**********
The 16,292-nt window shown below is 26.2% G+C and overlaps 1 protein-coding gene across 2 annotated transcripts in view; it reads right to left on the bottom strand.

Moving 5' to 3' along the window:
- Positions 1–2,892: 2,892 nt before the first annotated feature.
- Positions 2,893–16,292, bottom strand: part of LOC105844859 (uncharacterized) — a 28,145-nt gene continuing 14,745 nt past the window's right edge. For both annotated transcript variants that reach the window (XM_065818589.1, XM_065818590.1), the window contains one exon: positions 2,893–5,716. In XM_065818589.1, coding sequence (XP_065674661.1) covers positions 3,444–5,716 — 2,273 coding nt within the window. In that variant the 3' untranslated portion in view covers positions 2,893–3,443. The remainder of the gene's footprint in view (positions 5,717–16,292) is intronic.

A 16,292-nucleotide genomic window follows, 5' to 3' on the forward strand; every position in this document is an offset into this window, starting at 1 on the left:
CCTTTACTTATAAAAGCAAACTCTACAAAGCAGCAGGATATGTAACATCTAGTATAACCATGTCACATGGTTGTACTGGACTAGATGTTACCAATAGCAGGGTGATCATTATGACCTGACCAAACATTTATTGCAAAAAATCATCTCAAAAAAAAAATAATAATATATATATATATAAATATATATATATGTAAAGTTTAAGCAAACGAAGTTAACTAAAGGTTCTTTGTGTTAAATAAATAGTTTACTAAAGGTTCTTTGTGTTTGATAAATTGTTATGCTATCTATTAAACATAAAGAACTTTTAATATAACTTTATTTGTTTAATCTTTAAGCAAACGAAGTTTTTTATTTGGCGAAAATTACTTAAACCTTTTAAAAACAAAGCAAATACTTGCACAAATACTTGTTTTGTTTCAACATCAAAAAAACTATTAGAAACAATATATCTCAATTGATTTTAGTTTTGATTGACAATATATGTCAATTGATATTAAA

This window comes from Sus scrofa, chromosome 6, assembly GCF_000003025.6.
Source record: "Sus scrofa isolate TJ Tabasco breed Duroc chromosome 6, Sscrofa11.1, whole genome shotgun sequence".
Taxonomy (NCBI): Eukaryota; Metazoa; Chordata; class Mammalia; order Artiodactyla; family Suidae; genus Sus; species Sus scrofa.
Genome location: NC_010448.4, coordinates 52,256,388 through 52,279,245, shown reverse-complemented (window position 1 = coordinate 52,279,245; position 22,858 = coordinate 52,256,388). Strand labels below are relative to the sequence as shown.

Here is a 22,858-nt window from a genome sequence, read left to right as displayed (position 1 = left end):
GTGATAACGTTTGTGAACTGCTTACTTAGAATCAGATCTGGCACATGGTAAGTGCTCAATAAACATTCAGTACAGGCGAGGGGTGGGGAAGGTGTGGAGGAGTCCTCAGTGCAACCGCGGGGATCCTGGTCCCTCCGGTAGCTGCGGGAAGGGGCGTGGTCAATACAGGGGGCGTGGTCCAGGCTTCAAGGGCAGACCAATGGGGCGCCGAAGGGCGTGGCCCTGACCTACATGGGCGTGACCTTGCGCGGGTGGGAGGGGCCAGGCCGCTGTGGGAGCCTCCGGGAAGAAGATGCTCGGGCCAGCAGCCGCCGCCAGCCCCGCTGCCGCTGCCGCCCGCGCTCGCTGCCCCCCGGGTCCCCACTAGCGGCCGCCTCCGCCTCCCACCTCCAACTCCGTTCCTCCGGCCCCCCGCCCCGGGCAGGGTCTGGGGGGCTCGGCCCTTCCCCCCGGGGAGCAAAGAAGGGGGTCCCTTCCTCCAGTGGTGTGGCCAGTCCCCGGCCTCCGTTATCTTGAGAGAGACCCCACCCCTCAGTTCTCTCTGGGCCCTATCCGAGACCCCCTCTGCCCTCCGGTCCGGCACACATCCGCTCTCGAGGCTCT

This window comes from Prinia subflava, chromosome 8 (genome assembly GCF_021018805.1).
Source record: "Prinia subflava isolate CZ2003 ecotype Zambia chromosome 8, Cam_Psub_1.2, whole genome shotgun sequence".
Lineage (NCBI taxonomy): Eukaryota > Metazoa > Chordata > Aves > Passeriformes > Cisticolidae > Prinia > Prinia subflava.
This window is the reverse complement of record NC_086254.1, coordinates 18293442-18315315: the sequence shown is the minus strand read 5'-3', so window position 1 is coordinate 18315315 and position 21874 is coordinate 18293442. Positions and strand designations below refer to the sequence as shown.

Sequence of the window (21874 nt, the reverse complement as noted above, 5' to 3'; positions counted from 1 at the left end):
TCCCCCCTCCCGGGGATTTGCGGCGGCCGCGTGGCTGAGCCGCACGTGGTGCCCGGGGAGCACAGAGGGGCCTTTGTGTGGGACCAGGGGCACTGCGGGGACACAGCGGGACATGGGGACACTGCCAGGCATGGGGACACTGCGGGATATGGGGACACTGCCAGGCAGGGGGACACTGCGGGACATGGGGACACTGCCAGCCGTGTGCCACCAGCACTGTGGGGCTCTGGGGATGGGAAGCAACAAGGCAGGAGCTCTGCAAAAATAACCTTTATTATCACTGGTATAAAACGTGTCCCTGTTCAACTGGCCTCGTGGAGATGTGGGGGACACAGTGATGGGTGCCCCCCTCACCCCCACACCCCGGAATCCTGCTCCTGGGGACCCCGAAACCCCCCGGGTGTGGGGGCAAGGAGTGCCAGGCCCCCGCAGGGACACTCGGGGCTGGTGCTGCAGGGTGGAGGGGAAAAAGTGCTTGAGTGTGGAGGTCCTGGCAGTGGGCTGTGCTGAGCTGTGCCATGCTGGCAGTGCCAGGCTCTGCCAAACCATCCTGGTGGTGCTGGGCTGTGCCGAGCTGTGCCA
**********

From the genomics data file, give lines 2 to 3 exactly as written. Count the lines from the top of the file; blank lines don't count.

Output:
Moving 5' to 3' along the window:
- Positions 1–2,892: 2,892 nt before the first annotated feature.